Kelly: I did like it very much. That was excellent.

Colgate: The irony of all of this is—well, there are many, many ironies, but when I—after the war I went back to Cornell and became a physicist and, as I say, I worked with all these people that had worked out here.

And they always would ask me about this cave or that cave or this path—this hike, or Camp May, or wherever, where we used to go on horseback up there, and climb the mountain and ski it. And then they would talk about Sawyer Mesa, and I couldn’t remember where that was, and, of course, that’s where they put up a ski hill, a ski tow. It was far enough away. 

But they were always asking me—you, know, they—the most exciting part of their lives had been lived here also. And I always tried to down-pedal it because I wanted to be a scientist in my own right like they were, and not a kid from the Ranch School. 

And so I was very fortunate, how things worked out for me. As I say, I ended up doing my degree for Bob Wilson. I then ended up working with E.O. Lawrence, and then at the start of the Livermore Laboratory, and having a major role in the tests in Enewetak and Bikini, all at a very young age. And just mind-blowingly rapid, you know, going from an electrician in the merchant marine to that, which—very rapid, a major step.

But, in the process, I got to know [Edward] Teller very well, I suppose because of the skepticism of—that I think A.J. Connell, in this school here, imbued us with, that you don’t follow a leader, you are a leader yourself, to yourself. That we—I never could get into the notion of talking about the Ranch School a great deal with these people, frankly: Phil Morrison, and Bethe, and Bob Wilson, and Feynman, all of whom were at Cornell, and all of whom would be asking me.

And always I would avoid it as fast as I could because I did not want to be a sycophant of the Ranch School. I wanted to be a scientist, and therefore I was very fortunate that this happened in my life. But I needn’t have been so damn rude about it. [Laughter.] An instinct of youth at that time.

Kelly: That’s great. Well this has just been perfect. This is just what we need.

Colgate: It’s what you need?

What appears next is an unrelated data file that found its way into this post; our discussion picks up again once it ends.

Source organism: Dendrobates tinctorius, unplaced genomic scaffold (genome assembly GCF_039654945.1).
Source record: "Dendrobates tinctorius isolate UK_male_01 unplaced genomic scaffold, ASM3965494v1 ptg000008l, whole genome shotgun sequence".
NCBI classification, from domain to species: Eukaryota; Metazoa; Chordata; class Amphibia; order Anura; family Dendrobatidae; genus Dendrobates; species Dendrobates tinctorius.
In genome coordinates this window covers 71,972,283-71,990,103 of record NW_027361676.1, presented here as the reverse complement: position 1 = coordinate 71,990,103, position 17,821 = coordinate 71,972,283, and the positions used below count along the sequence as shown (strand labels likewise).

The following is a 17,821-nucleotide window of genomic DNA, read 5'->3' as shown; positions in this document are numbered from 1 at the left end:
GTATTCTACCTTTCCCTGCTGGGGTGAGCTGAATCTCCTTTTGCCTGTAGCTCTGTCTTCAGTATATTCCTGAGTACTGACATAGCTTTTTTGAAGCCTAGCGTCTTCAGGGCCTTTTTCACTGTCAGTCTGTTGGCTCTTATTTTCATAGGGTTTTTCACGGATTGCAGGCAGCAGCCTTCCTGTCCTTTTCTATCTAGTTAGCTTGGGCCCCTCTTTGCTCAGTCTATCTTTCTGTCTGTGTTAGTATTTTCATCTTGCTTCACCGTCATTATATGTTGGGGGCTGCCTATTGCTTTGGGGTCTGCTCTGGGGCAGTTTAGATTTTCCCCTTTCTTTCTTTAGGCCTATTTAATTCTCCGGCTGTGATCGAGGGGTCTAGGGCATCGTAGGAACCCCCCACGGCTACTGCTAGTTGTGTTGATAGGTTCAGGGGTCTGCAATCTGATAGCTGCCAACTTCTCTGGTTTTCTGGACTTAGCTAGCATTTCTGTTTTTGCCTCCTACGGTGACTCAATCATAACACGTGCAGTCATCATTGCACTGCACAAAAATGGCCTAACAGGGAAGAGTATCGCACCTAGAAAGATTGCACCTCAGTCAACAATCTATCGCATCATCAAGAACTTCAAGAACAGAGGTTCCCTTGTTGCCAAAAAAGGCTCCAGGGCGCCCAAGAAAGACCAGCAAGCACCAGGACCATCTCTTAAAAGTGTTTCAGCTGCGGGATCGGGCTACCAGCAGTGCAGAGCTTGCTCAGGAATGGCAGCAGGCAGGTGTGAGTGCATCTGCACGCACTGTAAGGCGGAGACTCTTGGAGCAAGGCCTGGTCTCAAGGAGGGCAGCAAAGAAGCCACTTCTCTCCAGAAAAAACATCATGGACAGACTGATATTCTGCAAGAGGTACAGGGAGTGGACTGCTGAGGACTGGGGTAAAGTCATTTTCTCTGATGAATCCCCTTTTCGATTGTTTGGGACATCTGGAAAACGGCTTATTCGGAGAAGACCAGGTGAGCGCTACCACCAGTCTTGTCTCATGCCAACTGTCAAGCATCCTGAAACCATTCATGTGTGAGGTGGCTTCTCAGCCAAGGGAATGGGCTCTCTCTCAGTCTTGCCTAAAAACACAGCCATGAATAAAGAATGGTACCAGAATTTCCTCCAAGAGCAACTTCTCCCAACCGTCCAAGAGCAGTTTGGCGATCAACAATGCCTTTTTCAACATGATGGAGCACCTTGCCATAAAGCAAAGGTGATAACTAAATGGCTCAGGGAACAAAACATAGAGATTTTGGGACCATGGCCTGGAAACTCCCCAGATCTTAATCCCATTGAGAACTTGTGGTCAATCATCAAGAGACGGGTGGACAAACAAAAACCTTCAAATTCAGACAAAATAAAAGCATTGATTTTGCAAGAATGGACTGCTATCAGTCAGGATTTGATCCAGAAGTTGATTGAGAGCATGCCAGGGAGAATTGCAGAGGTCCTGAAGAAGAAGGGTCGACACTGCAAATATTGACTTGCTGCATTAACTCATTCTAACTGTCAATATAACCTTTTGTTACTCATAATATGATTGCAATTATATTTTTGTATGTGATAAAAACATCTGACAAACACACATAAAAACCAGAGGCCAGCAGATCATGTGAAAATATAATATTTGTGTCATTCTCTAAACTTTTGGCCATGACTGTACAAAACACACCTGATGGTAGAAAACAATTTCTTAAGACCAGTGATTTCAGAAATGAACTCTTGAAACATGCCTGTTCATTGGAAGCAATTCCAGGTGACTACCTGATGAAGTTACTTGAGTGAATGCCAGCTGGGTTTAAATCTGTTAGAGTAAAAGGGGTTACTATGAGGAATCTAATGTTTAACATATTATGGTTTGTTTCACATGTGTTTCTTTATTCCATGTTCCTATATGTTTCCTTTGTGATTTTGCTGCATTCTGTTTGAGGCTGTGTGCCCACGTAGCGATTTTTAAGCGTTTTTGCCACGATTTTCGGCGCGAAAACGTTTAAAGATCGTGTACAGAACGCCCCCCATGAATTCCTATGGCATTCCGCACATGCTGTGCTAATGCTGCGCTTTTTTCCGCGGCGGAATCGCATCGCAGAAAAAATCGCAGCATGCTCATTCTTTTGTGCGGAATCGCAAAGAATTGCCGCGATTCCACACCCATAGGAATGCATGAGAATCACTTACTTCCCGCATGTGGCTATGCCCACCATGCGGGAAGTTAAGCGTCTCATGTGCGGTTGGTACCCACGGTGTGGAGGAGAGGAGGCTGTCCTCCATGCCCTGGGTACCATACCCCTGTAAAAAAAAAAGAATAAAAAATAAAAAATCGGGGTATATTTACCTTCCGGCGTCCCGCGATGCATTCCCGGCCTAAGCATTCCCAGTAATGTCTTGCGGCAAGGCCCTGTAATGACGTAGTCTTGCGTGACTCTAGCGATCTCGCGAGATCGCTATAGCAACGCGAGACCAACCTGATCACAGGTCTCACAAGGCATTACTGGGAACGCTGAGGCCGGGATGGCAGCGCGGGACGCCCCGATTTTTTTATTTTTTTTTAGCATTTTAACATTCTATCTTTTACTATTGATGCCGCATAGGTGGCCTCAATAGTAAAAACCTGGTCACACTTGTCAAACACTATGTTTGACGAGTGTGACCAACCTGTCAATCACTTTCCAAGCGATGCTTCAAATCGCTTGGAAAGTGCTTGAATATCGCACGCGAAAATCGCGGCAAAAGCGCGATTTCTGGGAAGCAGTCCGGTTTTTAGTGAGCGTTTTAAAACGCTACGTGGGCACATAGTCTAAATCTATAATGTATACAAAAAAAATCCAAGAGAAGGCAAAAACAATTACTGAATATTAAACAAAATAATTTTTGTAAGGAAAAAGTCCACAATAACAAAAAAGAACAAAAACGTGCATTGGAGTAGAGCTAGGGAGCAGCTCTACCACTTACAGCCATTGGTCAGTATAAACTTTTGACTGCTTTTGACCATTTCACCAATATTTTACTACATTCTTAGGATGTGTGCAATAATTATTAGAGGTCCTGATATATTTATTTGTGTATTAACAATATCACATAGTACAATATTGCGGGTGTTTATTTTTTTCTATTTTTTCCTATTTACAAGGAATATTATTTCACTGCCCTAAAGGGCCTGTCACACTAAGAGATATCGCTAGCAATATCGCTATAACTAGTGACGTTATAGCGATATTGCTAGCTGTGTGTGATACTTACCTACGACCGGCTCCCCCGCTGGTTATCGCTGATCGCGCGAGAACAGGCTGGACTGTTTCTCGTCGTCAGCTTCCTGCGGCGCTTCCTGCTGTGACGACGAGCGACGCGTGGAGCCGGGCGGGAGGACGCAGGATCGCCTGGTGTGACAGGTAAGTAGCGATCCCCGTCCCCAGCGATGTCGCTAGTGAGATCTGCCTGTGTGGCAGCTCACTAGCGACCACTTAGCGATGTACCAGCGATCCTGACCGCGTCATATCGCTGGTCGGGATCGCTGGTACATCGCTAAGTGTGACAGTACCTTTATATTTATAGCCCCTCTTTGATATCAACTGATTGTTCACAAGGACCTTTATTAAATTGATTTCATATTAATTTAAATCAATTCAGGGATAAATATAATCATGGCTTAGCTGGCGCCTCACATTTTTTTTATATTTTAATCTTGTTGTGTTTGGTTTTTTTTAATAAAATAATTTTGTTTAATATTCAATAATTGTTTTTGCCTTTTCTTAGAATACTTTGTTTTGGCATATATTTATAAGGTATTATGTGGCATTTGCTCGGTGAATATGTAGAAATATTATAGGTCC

Kelly: Well, just don’t get up because you’re miked. Is there anything else that you want to add?

Colgate: Yes. I guess I could say something about Teller. That same—that’s where I was when I got sidetracked.

Just like I didn’t want to be a sycophant of these other scientists relative to the Ranch School, I also didn’t want to become a sycophant of Teller, so I always maintained a distance. But I respected him greatly and I deeply understood, or felt I understood, the feeling he had when Hungary was overrun by the Soviet—the then-Soviet empire, and how this would drive this mania to defend ourselves.

And in retro—as we learned in those years, if he hadn’t been pushing the hydrogen bomb, the Soviets were. And we just did it better, and if we hadn’t have, I think we would have had to have, certainly, backed out of Europe, and whether we would have had to allow the Soviet hegemony over us in this country, I don’t know.

But the restraint that this, our culture, has shown, in having the power, to me, is one of those extraordinarily fortunate things. And the restraint that has been shown about many of Edward’s fut—subsequent ideas, that we don’t want to go in that route, is also a tribute to us and our culture. But we need them all, and we need this constant exchange of ideas, and the vetting of these ideas, to find out what is sort of right, what fits our culture, how we can do this thing without destroying the world.

And then, of course, it was the extraordinary ability of the sequence of chairmen in the Soviet Union, and the sequence of presidents of the United States, and, going backwards, the sequence of presidents of the United States, and the chairmen of the Soviet Union, who collectively kept us from a nuclear war.

I think that’s all.

[End.]